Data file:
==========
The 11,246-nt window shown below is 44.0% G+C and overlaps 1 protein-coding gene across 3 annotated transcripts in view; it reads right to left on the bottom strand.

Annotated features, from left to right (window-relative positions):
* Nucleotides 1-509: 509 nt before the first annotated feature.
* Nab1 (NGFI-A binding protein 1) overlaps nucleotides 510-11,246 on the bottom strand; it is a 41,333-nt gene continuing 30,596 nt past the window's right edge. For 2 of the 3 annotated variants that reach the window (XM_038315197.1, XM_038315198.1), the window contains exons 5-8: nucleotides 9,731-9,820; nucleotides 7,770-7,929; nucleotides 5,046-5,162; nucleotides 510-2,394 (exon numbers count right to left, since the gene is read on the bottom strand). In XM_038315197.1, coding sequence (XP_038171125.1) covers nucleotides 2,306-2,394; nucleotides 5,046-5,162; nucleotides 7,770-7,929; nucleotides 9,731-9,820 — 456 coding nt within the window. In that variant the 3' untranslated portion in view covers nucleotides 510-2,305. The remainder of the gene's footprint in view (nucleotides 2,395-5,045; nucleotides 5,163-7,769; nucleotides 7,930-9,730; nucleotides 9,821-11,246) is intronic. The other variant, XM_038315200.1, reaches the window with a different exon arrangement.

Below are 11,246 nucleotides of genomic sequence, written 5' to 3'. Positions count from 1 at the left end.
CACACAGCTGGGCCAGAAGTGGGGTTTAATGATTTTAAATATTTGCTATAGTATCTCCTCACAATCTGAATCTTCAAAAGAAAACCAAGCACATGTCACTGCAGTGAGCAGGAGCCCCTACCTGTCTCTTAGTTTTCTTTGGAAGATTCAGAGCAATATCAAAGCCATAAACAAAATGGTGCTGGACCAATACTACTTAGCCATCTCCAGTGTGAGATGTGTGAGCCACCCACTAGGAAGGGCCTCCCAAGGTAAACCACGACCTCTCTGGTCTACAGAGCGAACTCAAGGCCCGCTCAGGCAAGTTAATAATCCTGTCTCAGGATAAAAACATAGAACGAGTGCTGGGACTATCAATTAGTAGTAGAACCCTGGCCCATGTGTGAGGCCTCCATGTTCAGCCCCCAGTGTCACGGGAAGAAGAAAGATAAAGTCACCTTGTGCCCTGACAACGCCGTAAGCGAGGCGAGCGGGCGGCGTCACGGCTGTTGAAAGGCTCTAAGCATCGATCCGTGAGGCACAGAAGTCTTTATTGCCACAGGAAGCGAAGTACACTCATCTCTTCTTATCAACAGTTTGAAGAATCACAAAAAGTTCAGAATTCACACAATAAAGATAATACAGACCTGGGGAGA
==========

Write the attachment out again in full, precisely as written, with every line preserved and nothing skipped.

The 11,246-nt window shown below is 44.0% G+C and overlaps 1 protein-coding gene across 3 annotated transcripts in view; it reads right to left on the bottom strand.

Annotated features, from left to right (window-relative positions):
* Nucleotides 1-509: 509 nt before the first annotated feature.
* Nab1 (NGFI-A binding protein 1) overlaps nucleotides 510-11,246 on the bottom strand; it is a 41,333-nt gene continuing 30,596 nt past the window's right edge. For 2 of the 3 annotated variants that reach the window (XM_038315197.1, XM_038315198.1), the window contains exons 5-8: nucleotides 9,731-9,820; nucleotides 7,770-7,929; nucleotides 5,046-5,162; nucleotides 510-2,394 (exon numbers count right to left, since the gene is read on the bottom strand). In XM_038315197.1, coding sequence (XP_038171125.1) covers nucleotides 2,306-2,394; nucleotides 5,046-5,162; nucleotides 7,770-7,929; nucleotides 9,731-9,820 — 456 coding nt within the window. In that variant the 3' untranslated portion in view covers nucleotides 510-2,305. The remainder of the gene's footprint in view (nucleotides 2,395-5,045; nucleotides 5,163-7,769; nucleotides 7,930-9,730; nucleotides 9,821-11,246) is intronic. The other variant, XM_038315200.1, reaches the window with a different exon arrangement.

Below are 11,246 nucleotides of genomic sequence, written 5' to 3'. Positions count from 1 at the left end.
CACACAGCTGGGCCAGAAGTGGGGTTTAATGATTTTAAATATTTGCTATAGTATCTCCTCACAATCTGAATCTTCAAAAGAAAACCAAGCACATGTCACTGCAGTGAGCAGGAGCCCCTACCTGTCTCTTAGTTTTCTTTGGAAGATTCAGAGCAATATCAAAGCCATAAACAAAATGGTGCTGGACCAATACTACTTAGCCATCTCCAGTGTGAGATGTGTGAGCCACCCACTAGGAAGGGCCTCCCAAGGTAAACCACGACCTCTCTGGTCTACAGAGCGAACTCAAGGCCCGCTCAGGCAAGTTAATAATCCTGTCTCAGGATAAAAACATAGAACGAGTGCTGGGACTATCAATTAGTAGTAGAACCCTGGCCCATGTGTGAGGCCTCCATGTTCAGCCCCCAGTGTCACGGGAAGAAGAAAGATAAAGTCACCTTGTGCCCTGACAACGCCGTAAGCGAGGCGAGCGGGCGGCGTCACGGCTGTTGAAAGGCTCTAAGCATCGATCCGTGAGGCACAGAAGTCTTTATTGCCACAGGAAGCGAAGTACACTCATCTCTTCTTATCAACAGTTTGAAGAATCACAAAAAGTTCAGAATTCACACAATAAAGATAATACAGACCTGGGGAGA